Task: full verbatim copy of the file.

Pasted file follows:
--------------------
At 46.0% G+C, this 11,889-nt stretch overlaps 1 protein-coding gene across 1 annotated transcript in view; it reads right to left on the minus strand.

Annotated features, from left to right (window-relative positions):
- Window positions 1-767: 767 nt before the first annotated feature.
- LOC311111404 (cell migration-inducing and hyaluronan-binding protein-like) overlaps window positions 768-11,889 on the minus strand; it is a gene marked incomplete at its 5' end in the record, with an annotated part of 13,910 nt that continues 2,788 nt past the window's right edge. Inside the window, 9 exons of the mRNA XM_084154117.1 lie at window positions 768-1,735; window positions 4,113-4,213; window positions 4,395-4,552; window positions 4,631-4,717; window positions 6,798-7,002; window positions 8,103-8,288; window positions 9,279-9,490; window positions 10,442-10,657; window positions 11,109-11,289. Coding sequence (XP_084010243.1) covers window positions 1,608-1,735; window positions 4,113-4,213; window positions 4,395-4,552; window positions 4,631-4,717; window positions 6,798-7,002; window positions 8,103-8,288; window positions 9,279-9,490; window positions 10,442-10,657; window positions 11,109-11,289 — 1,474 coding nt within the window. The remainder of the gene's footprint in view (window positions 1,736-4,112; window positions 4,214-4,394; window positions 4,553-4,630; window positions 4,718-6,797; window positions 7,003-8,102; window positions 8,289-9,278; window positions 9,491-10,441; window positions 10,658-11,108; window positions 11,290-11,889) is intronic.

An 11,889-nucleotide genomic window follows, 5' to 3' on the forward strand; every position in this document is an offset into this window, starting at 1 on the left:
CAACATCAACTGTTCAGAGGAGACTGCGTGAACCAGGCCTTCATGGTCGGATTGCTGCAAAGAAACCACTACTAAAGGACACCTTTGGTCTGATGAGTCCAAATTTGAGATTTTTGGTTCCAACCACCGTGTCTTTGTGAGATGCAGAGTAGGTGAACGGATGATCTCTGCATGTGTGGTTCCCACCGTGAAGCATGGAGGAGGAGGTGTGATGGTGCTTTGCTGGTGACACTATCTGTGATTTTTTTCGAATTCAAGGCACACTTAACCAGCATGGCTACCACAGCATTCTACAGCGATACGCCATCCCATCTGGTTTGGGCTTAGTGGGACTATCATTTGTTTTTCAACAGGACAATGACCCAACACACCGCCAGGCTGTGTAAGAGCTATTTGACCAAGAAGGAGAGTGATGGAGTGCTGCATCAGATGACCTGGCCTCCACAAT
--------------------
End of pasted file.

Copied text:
At 46.0% G+C, this 11,889-nt stretch overlaps 1 protein-coding gene across 1 annotated transcript in view; it reads right to left on the minus strand.

Annotated features, from left to right (window-relative positions):
- Window positions 1-767: 767 nt before the first annotated feature.
- LOC311111404 (cell migration-inducing and hyaluronan-binding protein-like) overlaps window positions 768-11,889 on the minus strand; it is a gene marked incomplete at its 5' end in the record, with an annotated part of 13,910 nt that continues 2,788 nt past the window's right edge. Inside the window, 9 exons of the mRNA XM_084154117.1 lie at window positions 768-1,735; window positions 4,113-4,213; window positions 4,395-4,552; window positions 4,631-4,717; window positions 6,798-7,002; window positions 8,103-8,288; window positions 9,279-9,490; window positions 10,442-10,657; window positions 11,109-11,289. Coding sequence (XP_084010243.1) covers window positions 1,608-1,735; window positions 4,113-4,213; window positions 4,395-4,552; window positions 4,631-4,717; window positions 6,798-7,002; window positions 8,103-8,288; window positions 9,279-9,490; window positions 10,442-10,657; window positions 11,109-11,289 — 1,474 coding nt within the window. The remainder of the gene's footprint in view (window positions 1,736-4,112; window positions 4,214-4,394; window positions 4,553-4,630; window positions 4,718-6,797; window positions 7,003-8,102; window positions 8,289-9,278; window positions 9,491-10,441; window positions 10,658-11,108; window positions 11,290-11,889) is intronic.

An 11,889-nucleotide genomic window follows, 5' to 3' on the forward strand; every position in this document is an offset into this window, starting at 1 on the left:
CAACATCAACTGTTCAGAGGAGACTGCGTGAACCAGGCCTTCATGGTCGGATTGCTGCAAAGAAACCACTACTAAAGGACACCTTTGGTCTGATGAGTCCAAATTTGAGATTTTTGGTTCCAACCACCGTGTCTTTGTGAGATGCAGAGTAGGTGAACGGATGATCTCTGCATGTGTGGTTCCCACCGTGAAGCATGGAGGAGGAGGTGTGATGGTGCTTTGCTGGTGACACTATCTGTGATTTTTTTCGAATTCAAGGCACACTTAACCAGCATGGCTACCACAGCATTCTACAGCGATACGCCATCCCATCTGGTTTGGGCTTAGTGGGACTATCATTTGTTTTTCAACAGGACAATGACCCAACACACCGCCAGGCTGTGTAAGAGCTATTTGACCAAGAAGGAGAGTGATGGAGTGCTGCATCAGATGACCTGGCCTCCACAAT